Caucasia by Danny Senna

 I went through a range of emotions as I read this book, so much so that at times I put it down and picked up a couple non-fiction books to peruse when the summersaults in my stomach became a bit too much.

First, let me say that this is a work of creative craftsmanship, so beautifully written. Danzy Senna is a writer's writer. This was her debut that for years, sat on my bookshelf.

The cover is what stood out to me. It was on a table at the Saint Louis County Bookfair, an annual gathering of bibliophiles from all over who eagerly filled carts and suitcases with tomes ranging from $1-5, all of them brand new.

For years, I've read and reviewed works by Black/African American women.  That is why I picked up the book, placing it on my growing TBR pile, waiting for it to fit into the queue between seminary and teen literary works.

This summer, in that steaming space between July and August, waiting on my daughters to figure out how they wanted to get all their stuff over a thousand miles to college, I began to look at the volumes in my home library. Some were recent purchases and best sellers, others are those I've had for years.

The cover stood out to me and I pulled it out, "oh wow, I forgot I had this." I sat down to read it.

My preference is for the first-person, I love the intimacy of the protagonist's voice and their invitation into the world as they see it.

It was a rare treat to read a coming-of-age story, of sorts, set in a time that was very familiar to me.

The author, like the protagonist, was born in 1970. I was starting first grade back then, like the older sister in the book, Cole, we were the last of a generation, born the year of the Civil Rights Act being signed. We were supposed to be ushering in a new promise.

This book centers the complexities of that time period. Set in Boston, it wrestles with the issues of race, segregation, busing, and the hyper fear that surrounded anything to do with civil, social, racial, and gender rights.

Caught in this entangled web of philosophies was this little girl, a mixed race girl who very much looked white. She was wrapped in a world of her brilliant but troubled parents whose ideologies were not enough to keep their marriage together, each of them spiraling out of the emotional roller coaster of the movement. 

The father and mother were somewhat hippie intellectuals meet Black Panther Party meet feminist idealists meet off-the-grid Woodstock-types meet liberals meet philosophers meet privileged lost souls. That they met at Harvard was promising, that the very place of their meeting set them up for what became the failures of their lives, was inevitable. They were too smart for the good of themselves and their children.

Girls coming of age in the early 1980s, now in the Reagan era with a reconstituted emphasis on racist policies, meant they were subjected to the vitriol of white Americans who were afraid of changing status, not so unlike 2022. The beginning issue was busing that ended in Oakland and the hyper policing of Black communities in Reagan's fabricated war on drugs, in it all, these girls were left to find themselves in a society that did not want to believe that part Black and part White girls like them had a place.

Cole, the older sister, looked more Black. Birdie, the younger sister and the narrator of this drama, looked more white. That the parents hyper melodrama reached a self-made crisis of them splitting up the daughters-  the white mom taking the white-looking daughter through years of being unseen in places like New Hampshire and Maine, and the Black father taking the black-looking other daughter first to Brazil to only end up in Oakland with her estranged from his mental meanderings through the racial morass of now 1982 America - is a constant source of anger throughout the story. How the parents centered their own pain and disappointment while ignoring the very real needs of their daughters.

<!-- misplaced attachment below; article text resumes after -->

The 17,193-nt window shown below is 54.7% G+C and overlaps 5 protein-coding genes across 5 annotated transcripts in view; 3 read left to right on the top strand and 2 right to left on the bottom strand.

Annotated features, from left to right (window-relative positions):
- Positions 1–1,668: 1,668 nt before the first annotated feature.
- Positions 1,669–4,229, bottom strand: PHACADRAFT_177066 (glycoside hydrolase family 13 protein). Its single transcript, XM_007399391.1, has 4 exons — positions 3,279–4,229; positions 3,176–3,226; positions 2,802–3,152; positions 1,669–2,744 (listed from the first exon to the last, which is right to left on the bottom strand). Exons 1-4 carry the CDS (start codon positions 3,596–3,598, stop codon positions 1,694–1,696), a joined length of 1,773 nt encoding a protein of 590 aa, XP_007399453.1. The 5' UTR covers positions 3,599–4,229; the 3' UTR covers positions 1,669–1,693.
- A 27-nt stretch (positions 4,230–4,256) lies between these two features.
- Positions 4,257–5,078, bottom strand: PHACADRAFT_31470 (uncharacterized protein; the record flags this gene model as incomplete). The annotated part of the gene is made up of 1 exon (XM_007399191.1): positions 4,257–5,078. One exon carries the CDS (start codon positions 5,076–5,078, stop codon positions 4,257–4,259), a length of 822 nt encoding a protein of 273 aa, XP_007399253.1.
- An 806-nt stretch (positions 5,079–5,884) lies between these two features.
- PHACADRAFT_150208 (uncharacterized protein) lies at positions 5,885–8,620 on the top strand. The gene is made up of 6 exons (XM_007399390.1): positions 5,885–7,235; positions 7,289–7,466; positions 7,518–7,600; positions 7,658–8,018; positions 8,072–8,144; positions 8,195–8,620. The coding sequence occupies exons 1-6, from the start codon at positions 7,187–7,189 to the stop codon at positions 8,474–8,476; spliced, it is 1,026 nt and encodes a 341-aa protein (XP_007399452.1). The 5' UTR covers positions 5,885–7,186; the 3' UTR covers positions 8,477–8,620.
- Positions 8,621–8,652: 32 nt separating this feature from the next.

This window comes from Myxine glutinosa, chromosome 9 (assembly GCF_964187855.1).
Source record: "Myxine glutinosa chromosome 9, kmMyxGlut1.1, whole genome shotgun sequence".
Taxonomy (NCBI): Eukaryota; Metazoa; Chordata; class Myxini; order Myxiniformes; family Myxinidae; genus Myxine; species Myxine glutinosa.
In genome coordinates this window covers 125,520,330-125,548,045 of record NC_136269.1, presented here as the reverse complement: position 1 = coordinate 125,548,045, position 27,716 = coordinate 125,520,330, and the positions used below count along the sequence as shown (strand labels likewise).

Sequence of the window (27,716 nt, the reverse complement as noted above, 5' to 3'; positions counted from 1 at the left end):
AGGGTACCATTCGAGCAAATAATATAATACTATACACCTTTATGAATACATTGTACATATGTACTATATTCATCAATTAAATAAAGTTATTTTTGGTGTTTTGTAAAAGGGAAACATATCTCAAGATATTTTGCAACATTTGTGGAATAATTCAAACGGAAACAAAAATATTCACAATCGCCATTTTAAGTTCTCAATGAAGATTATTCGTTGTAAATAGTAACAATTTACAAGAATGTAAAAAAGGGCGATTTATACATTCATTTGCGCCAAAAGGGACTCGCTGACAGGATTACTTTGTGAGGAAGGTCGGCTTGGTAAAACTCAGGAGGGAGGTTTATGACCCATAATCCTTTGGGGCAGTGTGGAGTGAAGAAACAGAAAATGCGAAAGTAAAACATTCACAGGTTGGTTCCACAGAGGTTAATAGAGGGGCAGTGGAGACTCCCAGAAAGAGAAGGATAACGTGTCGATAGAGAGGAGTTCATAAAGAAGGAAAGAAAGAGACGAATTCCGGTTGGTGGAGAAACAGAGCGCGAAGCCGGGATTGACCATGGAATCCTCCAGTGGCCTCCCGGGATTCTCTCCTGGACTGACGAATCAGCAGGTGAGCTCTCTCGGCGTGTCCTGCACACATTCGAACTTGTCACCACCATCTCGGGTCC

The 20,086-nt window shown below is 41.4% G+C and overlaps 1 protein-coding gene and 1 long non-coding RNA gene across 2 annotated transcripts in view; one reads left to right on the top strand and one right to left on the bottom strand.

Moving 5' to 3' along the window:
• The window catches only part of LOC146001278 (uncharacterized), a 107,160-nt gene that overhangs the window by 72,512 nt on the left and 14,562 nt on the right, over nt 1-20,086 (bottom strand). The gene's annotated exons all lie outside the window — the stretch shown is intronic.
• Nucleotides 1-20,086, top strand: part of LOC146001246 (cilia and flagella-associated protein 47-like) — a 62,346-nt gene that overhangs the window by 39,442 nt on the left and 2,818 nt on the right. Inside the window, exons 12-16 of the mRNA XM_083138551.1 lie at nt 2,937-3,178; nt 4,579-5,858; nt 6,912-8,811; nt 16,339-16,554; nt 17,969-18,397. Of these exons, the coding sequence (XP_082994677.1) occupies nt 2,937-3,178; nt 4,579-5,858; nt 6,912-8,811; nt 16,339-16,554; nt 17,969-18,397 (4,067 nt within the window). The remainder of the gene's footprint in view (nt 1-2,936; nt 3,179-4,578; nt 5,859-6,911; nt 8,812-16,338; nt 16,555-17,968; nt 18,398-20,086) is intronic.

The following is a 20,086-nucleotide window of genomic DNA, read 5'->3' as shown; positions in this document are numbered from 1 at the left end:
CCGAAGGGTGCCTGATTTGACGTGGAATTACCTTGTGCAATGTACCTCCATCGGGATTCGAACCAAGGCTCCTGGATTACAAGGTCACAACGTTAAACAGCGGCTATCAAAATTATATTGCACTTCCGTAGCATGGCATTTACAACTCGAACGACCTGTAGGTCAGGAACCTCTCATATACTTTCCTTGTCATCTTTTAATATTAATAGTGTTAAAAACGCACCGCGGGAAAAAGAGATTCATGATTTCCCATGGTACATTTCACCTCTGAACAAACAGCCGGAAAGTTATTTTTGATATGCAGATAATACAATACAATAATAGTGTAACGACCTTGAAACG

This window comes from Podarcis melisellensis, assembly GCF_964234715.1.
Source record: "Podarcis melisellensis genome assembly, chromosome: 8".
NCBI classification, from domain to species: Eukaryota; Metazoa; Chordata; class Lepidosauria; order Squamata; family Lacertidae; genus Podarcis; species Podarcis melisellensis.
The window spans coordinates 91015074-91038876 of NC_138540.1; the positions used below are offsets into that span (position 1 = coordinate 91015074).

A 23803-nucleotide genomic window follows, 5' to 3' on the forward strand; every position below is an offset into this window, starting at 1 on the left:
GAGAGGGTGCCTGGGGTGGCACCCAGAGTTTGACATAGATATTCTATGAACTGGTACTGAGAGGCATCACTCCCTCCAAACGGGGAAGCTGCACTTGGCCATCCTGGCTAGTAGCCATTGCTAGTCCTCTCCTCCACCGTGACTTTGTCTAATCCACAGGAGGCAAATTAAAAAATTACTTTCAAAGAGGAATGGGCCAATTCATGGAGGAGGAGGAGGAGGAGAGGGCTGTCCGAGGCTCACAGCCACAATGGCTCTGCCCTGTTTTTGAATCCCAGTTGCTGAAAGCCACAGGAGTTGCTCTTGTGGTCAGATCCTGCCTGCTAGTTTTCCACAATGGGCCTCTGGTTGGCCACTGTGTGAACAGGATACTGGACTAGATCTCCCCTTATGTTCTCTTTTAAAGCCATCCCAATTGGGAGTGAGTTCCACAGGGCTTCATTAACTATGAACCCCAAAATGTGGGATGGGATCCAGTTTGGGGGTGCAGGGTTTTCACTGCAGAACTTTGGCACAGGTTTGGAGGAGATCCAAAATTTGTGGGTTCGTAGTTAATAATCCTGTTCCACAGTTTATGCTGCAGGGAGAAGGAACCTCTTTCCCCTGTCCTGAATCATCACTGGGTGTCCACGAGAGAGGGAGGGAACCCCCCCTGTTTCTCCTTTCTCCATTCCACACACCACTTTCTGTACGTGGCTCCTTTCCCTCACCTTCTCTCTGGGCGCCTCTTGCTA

Assumptions are always made about what kids can endure, about how resilient they are, how they will be "better off" with the decisions adults make that are often more about the adults and their fantasies. 

Such is this story, the mother was desperate for meaning in her life,  unaccepted by her blue blood mother, encased in a fat body that society disdained, she fashioned a narrative of herself as some true liberation-seeking-activist who was on the run from the FBI and Cointelpro. She was co-opting the movement to give herself a purpose but neglected to see the impact on her daughters. They each thought she was bit off and why couldn't she just be a "normal" mom.

Birdie experienced a lot as a young girl and teenager, that by the time she was fourteen and stood up for herself, the adults around her could only give up the fight. They fought, of course, to try to keep her in the bubble of their making, but her declaration of independence and autonomy is what ultimately set her free to discover herself.

We don't know what came of Birdie once she made it to Oakland was reunited with Cole, but what we can surmise is that her life in hiding in plain site in a challenging American continued to trouble her thoughts of what it even means to be human.

This is a deeply moving, important, and emotional story of a girl just trying to find her way. It will resonate in 2022 in this ever evolving experiment called America.

                                                                                                                                                                

Writing as Taye Foster Bradshaw, coming of age in the same time period in the safe and stale midwest, I still ask questions about what it was all about. 

©2022. All Rights Reserved. Antona B. Smith



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